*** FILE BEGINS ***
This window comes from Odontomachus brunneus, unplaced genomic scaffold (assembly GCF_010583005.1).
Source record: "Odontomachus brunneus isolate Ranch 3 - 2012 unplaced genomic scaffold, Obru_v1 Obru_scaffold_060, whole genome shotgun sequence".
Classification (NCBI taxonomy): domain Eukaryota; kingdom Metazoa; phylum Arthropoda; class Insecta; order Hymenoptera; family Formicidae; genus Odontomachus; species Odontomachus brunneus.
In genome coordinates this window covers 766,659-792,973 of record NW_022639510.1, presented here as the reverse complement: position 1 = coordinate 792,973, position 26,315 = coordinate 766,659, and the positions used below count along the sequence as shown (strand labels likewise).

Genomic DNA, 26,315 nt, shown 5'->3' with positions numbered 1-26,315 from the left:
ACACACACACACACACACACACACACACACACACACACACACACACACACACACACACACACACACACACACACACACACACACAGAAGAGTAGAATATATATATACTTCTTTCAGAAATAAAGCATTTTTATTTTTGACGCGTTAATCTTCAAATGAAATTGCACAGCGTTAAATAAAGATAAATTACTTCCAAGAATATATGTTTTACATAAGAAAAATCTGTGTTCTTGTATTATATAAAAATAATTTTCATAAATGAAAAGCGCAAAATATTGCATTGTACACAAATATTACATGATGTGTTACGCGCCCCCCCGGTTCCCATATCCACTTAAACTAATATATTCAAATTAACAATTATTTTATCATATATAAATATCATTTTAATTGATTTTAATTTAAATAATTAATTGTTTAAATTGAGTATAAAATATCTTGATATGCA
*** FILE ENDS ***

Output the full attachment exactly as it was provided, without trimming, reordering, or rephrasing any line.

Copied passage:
This window comes from Odontomachus brunneus, unplaced genomic scaffold (assembly GCF_010583005.1).
Source record: "Odontomachus brunneus isolate Ranch 3 - 2012 unplaced genomic scaffold, Obru_v1 Obru_scaffold_060, whole genome shotgun sequence".
Classification (NCBI taxonomy): domain Eukaryota; kingdom Metazoa; phylum Arthropoda; class Insecta; order Hymenoptera; family Formicidae; genus Odontomachus; species Odontomachus brunneus.
In genome coordinates this window covers 766,659-792,973 of record NW_022639510.1, presented here as the reverse complement: position 1 = coordinate 792,973, position 26,315 = coordinate 766,659, and the positions used below count along the sequence as shown (strand labels likewise).

Genomic DNA, 26,315 nt, shown 5'->3' with positions numbered 1-26,315 from the left:
ACACACACACACACACACACACACACACACACACACACACACACACACACACACACACACACACACACACACACACACACACACAGAAGAGTAGAATATATATATACTTCTTTCAGAAATAAAGCATTTTTATTTTTGACGCGTTAATCTTCAAATGAAATTGCACAGCGTTAAATAAAGATAAATTACTTCCAAGAATATATGTTTTACATAAGAAAAATCTGTGTTCTTGTATTATATAAAAATAATTTTCATAAATGAAAAGCGCAAAATATTGCATTGTACACAAATATTACATGATGTGTTACGCGCCCCCCCGGTTCCCATATCCACTTAAACTAATATATTCAAATTAACAATTATTTTATCATATATAAATATCATTTTAATTGATTTTAATTTAAATAATTAATTGTTTAAATTGAGTATAAAATATCTTGATATGCA